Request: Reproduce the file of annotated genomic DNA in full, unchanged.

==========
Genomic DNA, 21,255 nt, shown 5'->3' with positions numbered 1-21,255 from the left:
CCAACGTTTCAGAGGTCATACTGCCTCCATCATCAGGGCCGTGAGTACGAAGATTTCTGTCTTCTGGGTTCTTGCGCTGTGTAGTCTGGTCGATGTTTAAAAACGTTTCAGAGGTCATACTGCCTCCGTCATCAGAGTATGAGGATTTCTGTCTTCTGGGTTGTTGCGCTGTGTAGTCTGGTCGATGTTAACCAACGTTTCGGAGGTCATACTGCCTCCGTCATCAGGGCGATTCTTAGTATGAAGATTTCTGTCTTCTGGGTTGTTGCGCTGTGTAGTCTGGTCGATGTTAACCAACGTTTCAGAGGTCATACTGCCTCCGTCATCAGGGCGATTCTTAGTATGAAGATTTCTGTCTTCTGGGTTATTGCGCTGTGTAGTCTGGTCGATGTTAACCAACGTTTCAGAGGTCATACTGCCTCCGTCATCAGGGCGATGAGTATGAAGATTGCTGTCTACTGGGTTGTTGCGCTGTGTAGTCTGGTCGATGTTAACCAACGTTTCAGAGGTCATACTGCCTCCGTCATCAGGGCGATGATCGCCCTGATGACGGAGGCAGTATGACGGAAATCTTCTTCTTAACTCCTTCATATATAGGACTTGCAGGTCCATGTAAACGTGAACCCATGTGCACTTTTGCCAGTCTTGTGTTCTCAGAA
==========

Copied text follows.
Genomic DNA, 21,255 nt, shown 5'->3' with positions numbered 1-21,255 from the left:
CCAACGTTTCAGAGGTCATACTGCCTCCATCATCAGGGCCGTGAGTACGAAGATTTCTGTCTTCTGGGTTCTTGCGCTGTGTAGTCTGGTCGATGTTTAAAAACGTTTCAGAGGTCATACTGCCTCCGTCATCAGAGTATGAGGATTTCTGTCTTCTGGGTTGTTGCGCTGTGTAGTCTGGTCGATGTTAACCAACGTTTCGGAGGTCATACTGCCTCCGTCATCAGGGCGATTCTTAGTATGAAGATTTCTGTCTTCTGGGTTGTTGCGCTGTGTAGTCTGGTCGATGTTAACCAACGTTTCAGAGGTCATACTGCCTCCGTCATCAGGGCGATTCTTAGTATGAAGATTTCTGTCTTCTGGGTTATTGCGCTGTGTAGTCTGGTCGATGTTAACCAACGTTTCAGAGGTCATACTGCCTCCGTCATCAGGGCGATGAGTATGAAGATTGCTGTCTACTGGGTTGTTGCGCTGTGTAGTCTGGTCGATGTTAACCAACGTTTCAGAGGTCATACTGCCTCCGTCATCAGGGCGATGATCGCCCTGATGACGGAGGCAGTATGACGGAAATCTTCTTCTTAACTCCTTCATATATAGGACTTGCAGGTCCATGTAAACGTGAACCCATGTGCACTTTTGCCAGTCTTGTGTTCTCAGAA